Murph’s Bistro review: eel is back on the menu
Fergus Murphy has turned this old inn into a bistro serving some good local ingredients
- Derragarra Inn
- (049) 433 1033
There are two scary things outside the Derragarra Inn in the Cavan village of Butlersbridge. The first is a shawled mannequin who stands on the roof grinning maniacally into the wind with her donkey and turf cart. Butlersbridge (or The Bridge as it’s know hereabouts) is my mother in law’s home place. The witchy turf woman used to reduce at least one of her children to tears of terror. The second scary thing is the sign saying food is served here all day.
Generally that’s a failsafe signal to go elsewhere for dinner. But tonight we’re being brave. The Derragarra Inn has changed hands but they’ve kept the kitsch on the roof. Maybe it’s a much loved landmark. The place is now called Murph’s Bistro. Fergus Murphy is the chef owner and he has worked a world away in Le Gavroche, the two star restaurant of Michel and Albert Roux, according to the restaurant’s website. We settle into winged armchairs by a toasty wood-burning Stanley and nightmares recede to the gentle crooning of Rod Stewart does jazz classics.
Inside the Inn is almost entirely Bistro, with every corner of the large place packed with people eating at tables rather than sipping pints in nooks. Its old stone walls have been clad in either painted timber or a sandstoney version of stone and there are at least three old white and green miniature telephone boxes on the bar. A shillelagh wags occasionally from its hook beside the kitchen entrance as busy staff brush past bearing plates of dinner. There’s lots of time to take in the surroundings because our food takes a long time to arrive, a good fifty minutes. But I’ve spent time in more unpleasant places. The lovely staff are very apologetic. And after the long initial lull courses come pretty promptly.
Bistro staples are here in their droves but there are more interesting things on the menu (pan fried kangaroo fillet anyone?). Towering burgers constitute a lot of what comes past us. I’m making a beeline for Lough Neagh eel. It comes presumably out of the freezer as this year’s eel season is still some weeks away from opening. But I’ll take Lough Neagh eel anywhere I can find it on an Irish menu, as virtually the entire stock gets shipped to Holland and London’s Billingsgate Fish Market as soon as the eels are hauled from the water. In Murph’s Bistro the eel has been fried to a blackened finish in its own copious oil, exactly as the eel fishermen themselves recommend, and served with a rocket and bacon salad.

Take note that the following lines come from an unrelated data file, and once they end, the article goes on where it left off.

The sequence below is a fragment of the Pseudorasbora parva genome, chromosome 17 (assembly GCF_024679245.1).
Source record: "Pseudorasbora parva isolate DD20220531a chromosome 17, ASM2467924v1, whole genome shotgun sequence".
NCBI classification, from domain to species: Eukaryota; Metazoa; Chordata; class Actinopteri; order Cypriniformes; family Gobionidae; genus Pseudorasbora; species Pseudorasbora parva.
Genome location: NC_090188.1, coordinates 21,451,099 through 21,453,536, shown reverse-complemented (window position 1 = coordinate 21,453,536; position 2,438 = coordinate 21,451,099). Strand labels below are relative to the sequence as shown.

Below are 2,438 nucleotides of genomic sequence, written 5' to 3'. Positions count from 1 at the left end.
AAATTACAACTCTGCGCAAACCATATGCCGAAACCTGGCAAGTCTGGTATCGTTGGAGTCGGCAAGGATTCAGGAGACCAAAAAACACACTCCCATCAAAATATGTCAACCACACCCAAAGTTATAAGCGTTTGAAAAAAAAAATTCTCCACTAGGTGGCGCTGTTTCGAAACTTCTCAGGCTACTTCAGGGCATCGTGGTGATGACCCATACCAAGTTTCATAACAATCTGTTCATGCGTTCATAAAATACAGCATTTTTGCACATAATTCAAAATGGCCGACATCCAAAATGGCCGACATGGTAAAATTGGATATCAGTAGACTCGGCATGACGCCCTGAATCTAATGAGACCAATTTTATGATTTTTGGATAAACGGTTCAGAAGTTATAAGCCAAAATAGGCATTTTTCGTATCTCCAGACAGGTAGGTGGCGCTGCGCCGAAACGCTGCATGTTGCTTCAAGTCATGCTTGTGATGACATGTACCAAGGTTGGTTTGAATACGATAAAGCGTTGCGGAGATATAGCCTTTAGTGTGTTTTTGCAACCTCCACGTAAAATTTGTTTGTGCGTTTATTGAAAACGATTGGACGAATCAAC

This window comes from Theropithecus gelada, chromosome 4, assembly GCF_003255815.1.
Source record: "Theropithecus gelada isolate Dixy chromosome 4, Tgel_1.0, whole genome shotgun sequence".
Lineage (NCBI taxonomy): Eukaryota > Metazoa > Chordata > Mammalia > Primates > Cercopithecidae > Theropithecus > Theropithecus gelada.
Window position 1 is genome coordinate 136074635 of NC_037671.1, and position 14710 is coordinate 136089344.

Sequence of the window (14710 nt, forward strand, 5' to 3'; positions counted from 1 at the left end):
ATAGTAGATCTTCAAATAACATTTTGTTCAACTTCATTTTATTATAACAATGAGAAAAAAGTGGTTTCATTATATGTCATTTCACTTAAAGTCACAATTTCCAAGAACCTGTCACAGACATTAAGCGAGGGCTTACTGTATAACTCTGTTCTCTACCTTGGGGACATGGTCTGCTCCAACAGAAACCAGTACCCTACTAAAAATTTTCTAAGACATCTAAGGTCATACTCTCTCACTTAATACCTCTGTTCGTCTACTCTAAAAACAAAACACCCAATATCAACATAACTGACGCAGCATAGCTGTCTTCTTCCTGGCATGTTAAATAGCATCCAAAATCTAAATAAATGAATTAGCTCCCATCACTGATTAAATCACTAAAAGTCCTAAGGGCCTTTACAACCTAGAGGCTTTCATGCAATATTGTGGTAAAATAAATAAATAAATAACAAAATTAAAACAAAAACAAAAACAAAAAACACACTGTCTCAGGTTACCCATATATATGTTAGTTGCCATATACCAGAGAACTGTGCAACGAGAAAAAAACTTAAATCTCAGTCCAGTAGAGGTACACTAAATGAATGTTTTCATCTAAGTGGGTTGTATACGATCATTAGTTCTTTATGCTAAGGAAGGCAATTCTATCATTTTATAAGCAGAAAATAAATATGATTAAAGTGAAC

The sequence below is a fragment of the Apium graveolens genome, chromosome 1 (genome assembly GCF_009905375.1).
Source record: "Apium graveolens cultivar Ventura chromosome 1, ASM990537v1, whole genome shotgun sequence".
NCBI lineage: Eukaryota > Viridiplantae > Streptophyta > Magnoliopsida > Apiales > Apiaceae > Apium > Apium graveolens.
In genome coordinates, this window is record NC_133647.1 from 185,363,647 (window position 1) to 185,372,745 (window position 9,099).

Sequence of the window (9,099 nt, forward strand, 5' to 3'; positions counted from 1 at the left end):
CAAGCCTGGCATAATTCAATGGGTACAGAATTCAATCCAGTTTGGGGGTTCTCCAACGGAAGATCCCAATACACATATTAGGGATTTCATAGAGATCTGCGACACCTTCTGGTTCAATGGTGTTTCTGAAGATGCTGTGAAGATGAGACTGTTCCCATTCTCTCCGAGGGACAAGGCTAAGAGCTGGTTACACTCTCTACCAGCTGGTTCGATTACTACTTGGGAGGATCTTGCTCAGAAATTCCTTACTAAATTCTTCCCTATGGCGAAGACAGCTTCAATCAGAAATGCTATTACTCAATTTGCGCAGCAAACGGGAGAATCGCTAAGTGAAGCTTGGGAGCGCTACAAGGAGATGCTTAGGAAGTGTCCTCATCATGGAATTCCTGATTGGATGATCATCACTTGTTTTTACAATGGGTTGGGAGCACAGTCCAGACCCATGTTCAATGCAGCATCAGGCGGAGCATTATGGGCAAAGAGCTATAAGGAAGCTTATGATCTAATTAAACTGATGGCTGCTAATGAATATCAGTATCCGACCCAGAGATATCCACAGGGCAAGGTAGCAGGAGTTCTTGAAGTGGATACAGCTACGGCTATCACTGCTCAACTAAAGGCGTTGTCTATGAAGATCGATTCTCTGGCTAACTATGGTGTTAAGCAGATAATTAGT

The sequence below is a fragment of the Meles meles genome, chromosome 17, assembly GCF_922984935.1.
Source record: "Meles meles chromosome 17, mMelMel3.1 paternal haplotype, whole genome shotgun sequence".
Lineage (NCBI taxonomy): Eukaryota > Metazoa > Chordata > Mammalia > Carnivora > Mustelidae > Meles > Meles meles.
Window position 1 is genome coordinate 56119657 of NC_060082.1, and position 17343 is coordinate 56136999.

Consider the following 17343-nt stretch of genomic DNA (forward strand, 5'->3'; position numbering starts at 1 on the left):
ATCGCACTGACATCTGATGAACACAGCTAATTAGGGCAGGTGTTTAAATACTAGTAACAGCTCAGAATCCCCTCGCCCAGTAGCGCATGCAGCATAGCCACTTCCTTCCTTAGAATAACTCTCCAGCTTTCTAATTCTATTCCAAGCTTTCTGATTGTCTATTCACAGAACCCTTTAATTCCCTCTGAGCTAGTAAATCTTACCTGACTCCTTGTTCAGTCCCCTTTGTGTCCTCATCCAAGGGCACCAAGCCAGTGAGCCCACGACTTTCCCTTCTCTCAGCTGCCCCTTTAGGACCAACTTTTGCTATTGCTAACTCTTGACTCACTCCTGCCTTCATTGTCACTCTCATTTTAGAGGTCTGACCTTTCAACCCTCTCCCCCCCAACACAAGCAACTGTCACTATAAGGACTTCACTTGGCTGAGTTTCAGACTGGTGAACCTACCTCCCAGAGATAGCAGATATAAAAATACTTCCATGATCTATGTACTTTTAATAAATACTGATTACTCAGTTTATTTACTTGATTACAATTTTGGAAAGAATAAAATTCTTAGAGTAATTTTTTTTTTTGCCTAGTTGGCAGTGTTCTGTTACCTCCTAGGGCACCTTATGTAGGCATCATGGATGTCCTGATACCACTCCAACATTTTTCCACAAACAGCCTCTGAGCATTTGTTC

Across the table generous chunks of O’Doherty’s black pudding have been tumbled in a bowl with more rocket and small chunks of blue cheese rather than the “reggiano shavings” promised on the menu. It’s a better match.
Roast leg of lamb comes as a real plate of dinner swamped in a meaty old school gravy, which is a little heavy handed for the luscious meat and good dauphinoise spuds, large slabs of potato steeped in garlic cream. French beans have been boiled to wilt stage rather than kept crunchy. I have good fried mackerel, pin boned so that the smallest needle is gone and the skin crisp enough to enjoy as part of each forkful. A warm potato and spinach salad turns out to be chunks of chipped potato, fried and mixed with spinach, which isn’t quite the “salad” I was expecting.
Desserts are a good house-made bakewell tart and a jaw achingly sweet baked Alaska, that’s just warm marshmallow goo swirled around a chilly vanilla ice cream heart.
It’s not perfect but if you needed any convincing that food can be the salvation of the country pub then you can see it here in Murph’s Bistro. There is a sprinkling of French fancy words on the menu (those limp green beans were “lyonnaise”) but otherwise Fergus Murphy is just serving good ingredients, which go down well with Celtic Warrior, the pale ale from local brewing brothers, the Hyland Brewing Company. Skip the kangaroo it’s the eel that puts him in a different class of pub or bistro chef.
Murph’s Bistro at the Derragarra Inn, Butlersbridge, Co Cavan (049) 433 1033
Dinner for two with a glass of Guinness, a bottle of Celtic Warrior and a coffee came to €83.95
Verdict: 6/10 Better than average pub grub in a traditional village inn
Music: Easy listening
Facilities: A chandelier but no hot water in the tap
Food Provenance: Good. Eel from Lough Neagh, O’Doherty’s black pudding, Silverhill duck
Wheelchair access: Yes
Vegetarian options: Limited